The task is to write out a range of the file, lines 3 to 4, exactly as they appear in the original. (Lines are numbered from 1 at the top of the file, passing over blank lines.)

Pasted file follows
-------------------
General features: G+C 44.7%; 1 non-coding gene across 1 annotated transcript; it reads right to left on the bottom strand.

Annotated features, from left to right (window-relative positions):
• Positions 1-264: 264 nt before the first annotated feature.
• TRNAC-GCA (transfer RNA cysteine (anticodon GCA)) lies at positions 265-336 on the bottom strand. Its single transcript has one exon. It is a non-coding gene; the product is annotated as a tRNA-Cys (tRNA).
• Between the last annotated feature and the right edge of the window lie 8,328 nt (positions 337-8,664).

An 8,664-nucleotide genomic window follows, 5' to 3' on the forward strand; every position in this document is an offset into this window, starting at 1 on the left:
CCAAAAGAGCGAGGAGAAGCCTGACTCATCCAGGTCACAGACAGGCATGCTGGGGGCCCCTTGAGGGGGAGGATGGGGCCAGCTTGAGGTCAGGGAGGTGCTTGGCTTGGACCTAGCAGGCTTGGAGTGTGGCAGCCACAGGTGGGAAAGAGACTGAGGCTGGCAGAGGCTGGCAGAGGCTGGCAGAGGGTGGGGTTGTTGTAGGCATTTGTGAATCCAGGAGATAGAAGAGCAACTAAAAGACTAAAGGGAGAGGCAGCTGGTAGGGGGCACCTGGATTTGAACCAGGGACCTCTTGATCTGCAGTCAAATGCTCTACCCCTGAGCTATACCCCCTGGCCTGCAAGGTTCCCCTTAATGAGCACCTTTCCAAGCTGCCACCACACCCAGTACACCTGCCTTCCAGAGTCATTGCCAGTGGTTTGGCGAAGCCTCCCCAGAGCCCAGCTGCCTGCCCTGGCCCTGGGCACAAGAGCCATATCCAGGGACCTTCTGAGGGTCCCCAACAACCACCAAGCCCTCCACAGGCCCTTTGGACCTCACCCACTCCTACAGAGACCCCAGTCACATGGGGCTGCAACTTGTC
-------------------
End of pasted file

• Positions 1-264: 264 nt before the first annotated feature.
• TRNAC-GCA (transfer RNA cysteine (anticodon GCA)) lies at positions 265-336 on the bottom strand. Its single transcript has one exon. It is a non-coding gene; the product is annotated as a tRNA-Cys (tRNA).